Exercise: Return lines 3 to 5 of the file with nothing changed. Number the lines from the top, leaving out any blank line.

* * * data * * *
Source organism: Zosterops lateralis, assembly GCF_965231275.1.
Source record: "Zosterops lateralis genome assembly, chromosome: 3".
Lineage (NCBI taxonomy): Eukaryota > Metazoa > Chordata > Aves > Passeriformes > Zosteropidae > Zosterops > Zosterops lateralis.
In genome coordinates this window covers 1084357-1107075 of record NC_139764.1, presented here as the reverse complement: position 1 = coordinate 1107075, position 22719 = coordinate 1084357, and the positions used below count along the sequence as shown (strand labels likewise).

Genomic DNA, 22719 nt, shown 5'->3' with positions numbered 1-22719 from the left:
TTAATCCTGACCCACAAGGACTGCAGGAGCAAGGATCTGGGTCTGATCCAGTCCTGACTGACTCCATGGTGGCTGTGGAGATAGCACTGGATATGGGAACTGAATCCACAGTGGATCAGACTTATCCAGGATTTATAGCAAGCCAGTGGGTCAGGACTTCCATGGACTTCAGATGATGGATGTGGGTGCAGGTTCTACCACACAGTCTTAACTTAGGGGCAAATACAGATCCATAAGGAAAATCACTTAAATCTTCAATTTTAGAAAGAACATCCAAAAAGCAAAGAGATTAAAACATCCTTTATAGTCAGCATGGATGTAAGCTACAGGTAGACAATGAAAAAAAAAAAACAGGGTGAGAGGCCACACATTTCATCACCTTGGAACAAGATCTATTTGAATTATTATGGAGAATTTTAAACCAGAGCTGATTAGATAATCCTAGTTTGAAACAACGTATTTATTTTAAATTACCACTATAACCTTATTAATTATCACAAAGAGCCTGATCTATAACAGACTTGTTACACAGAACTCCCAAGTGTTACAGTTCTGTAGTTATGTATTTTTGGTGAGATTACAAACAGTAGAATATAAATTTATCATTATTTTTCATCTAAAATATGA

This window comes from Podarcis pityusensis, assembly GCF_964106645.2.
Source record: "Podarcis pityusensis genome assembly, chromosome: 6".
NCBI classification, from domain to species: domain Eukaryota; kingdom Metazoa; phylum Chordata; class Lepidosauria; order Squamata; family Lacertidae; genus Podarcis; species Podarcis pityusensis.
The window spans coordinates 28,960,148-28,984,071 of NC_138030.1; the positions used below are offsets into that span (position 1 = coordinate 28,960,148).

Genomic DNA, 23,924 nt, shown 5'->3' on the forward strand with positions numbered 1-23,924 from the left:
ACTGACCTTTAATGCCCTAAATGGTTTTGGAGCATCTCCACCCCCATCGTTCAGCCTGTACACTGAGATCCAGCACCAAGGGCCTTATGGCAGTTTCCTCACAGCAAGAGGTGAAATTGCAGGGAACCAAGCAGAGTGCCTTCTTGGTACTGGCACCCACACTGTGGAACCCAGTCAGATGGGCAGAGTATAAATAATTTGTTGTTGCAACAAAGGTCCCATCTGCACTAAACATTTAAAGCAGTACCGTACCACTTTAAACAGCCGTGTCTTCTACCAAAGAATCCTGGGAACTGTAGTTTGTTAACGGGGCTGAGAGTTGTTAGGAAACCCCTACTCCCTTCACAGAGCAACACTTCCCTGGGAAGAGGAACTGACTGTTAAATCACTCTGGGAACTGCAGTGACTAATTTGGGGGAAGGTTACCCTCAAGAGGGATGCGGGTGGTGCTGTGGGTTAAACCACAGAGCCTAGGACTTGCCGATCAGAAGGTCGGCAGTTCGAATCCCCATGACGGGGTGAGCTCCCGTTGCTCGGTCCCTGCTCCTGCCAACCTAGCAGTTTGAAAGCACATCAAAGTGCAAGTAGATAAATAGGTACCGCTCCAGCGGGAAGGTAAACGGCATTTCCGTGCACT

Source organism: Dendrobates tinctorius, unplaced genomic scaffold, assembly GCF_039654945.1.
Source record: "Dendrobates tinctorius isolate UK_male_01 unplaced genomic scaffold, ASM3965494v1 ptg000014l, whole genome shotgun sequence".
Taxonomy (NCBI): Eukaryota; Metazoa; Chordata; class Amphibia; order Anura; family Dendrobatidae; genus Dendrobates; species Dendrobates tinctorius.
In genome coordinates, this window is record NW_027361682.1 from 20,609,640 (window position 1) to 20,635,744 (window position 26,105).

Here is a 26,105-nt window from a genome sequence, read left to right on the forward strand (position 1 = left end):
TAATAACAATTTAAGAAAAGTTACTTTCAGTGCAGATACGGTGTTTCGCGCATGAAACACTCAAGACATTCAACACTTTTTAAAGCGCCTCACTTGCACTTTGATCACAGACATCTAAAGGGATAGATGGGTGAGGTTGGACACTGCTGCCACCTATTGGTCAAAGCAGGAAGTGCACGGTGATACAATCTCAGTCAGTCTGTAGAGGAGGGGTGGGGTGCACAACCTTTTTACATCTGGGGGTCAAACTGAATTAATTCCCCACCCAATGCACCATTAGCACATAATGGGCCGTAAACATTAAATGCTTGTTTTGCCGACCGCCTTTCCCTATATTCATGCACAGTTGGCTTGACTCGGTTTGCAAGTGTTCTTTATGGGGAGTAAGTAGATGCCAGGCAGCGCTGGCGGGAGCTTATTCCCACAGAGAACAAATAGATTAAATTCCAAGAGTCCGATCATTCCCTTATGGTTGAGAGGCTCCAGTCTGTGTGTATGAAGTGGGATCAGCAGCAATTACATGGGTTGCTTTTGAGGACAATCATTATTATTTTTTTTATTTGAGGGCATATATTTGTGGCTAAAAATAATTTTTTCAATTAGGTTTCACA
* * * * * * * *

Lineage (NCBI taxonomy): Eukaryota > Metazoa > Chordata > Aves > Passeriformes > Zosteropidae > Zosterops > Zosterops lateralis.
In genome coordinates this window covers 1084357-1107075 of record NC_139764.1, presented here as the reverse complement: position 1 = coordinate 1107075, position 22719 = coordinate 1084357, and the positions used below count along the sequence as shown (strand labels likewise).

Genomic DNA, 22719 nt, shown 5'->3' with positions numbered 1-22719 from the left: